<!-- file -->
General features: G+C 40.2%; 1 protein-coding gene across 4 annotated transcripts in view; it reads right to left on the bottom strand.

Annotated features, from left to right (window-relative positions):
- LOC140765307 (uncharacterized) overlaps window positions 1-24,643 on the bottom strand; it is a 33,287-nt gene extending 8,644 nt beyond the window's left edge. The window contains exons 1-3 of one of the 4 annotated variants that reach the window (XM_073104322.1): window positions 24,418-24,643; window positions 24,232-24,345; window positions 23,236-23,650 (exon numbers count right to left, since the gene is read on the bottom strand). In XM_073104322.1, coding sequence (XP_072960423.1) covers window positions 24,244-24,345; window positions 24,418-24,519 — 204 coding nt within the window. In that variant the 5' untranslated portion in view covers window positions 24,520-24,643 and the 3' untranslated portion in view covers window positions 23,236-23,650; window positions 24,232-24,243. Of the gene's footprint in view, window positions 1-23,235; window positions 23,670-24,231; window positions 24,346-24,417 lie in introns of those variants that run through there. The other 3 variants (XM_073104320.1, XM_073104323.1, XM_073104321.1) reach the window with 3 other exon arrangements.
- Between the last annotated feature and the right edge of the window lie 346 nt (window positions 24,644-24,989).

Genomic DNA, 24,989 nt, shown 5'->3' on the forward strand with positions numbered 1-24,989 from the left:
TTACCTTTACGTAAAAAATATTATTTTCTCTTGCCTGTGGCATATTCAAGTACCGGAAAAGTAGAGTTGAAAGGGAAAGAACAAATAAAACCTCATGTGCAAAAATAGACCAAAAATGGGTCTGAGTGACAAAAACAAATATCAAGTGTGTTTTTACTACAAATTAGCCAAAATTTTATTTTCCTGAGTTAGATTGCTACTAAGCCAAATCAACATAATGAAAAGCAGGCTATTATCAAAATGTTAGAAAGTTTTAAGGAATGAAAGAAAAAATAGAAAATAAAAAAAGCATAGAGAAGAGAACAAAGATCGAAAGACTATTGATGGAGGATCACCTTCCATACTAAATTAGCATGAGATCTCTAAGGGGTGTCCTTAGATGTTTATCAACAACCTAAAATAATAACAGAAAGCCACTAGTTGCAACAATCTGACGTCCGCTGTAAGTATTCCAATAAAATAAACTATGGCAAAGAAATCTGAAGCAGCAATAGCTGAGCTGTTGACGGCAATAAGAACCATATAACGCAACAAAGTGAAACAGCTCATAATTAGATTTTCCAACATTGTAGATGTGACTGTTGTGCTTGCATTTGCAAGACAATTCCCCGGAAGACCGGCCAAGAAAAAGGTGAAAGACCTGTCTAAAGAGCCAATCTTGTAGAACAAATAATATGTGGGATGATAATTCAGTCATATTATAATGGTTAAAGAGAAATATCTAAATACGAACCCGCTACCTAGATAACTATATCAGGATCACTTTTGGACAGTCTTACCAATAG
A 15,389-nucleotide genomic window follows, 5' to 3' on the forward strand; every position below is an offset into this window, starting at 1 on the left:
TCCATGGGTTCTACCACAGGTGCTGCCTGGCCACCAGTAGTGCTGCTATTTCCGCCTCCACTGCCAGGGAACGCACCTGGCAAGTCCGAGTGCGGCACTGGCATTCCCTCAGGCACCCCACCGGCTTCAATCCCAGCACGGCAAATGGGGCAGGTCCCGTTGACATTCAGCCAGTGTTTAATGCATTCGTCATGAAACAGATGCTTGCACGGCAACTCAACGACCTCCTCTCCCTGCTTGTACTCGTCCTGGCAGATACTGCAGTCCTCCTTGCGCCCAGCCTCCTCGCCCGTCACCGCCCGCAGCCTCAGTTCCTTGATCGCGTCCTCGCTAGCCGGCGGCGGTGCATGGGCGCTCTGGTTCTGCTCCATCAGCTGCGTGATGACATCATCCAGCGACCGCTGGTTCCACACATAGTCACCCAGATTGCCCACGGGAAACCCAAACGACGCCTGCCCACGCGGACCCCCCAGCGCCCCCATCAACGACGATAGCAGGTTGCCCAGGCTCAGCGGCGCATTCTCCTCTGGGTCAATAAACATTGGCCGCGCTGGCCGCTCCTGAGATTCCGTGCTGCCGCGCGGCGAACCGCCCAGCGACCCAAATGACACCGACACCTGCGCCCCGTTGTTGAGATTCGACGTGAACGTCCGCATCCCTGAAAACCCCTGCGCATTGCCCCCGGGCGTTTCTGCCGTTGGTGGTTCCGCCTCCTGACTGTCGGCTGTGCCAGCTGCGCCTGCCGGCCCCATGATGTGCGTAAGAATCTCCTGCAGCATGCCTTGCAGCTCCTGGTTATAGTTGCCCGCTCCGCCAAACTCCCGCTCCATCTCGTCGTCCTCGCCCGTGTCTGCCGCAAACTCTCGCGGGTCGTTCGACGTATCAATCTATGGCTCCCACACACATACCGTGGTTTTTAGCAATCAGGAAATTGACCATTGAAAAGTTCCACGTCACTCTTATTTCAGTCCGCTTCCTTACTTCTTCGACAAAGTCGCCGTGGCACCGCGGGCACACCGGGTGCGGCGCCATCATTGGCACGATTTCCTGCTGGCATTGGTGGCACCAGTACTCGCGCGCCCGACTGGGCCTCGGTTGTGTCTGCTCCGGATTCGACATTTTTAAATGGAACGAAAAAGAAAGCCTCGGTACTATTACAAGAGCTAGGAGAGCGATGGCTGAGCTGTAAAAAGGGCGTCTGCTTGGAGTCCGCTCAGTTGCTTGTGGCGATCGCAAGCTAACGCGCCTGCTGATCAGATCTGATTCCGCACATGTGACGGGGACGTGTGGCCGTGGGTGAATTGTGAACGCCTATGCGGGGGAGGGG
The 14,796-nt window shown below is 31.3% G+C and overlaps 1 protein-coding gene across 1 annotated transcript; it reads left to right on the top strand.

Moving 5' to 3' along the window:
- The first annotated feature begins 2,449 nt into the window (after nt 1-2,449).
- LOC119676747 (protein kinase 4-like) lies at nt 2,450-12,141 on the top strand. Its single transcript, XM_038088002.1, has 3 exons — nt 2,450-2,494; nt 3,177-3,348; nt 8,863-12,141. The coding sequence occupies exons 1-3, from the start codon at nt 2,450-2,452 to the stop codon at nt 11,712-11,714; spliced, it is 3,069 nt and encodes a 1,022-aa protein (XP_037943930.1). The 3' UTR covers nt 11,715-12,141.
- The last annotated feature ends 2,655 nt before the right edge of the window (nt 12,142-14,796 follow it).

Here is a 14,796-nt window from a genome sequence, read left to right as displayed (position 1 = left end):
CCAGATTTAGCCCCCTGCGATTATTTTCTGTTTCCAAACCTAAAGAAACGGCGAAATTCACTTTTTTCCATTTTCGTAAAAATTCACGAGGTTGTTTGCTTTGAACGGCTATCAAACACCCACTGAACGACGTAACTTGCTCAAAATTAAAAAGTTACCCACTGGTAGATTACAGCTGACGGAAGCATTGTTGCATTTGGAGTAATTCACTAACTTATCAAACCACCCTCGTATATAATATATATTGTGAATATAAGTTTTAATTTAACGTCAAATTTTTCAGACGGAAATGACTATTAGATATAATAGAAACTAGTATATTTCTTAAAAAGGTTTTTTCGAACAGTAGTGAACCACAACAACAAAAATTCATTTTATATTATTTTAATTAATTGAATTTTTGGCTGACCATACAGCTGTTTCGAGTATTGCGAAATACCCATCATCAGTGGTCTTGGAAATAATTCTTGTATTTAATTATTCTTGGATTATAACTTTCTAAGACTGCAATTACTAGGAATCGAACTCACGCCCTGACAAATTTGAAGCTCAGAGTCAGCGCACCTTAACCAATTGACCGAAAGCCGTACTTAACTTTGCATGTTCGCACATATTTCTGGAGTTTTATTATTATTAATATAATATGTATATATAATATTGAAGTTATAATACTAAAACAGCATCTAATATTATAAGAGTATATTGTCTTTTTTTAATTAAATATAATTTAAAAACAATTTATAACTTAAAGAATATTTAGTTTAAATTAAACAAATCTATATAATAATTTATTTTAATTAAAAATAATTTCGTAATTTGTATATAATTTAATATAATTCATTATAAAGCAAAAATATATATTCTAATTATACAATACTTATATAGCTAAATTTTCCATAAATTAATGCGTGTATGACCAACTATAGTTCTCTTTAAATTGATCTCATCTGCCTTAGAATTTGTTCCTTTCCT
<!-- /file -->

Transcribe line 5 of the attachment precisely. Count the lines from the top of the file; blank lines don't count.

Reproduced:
Genomic DNA, 24,989 nt, shown 5'->3' on the forward strand with positions numbered 1-24,989 from the left: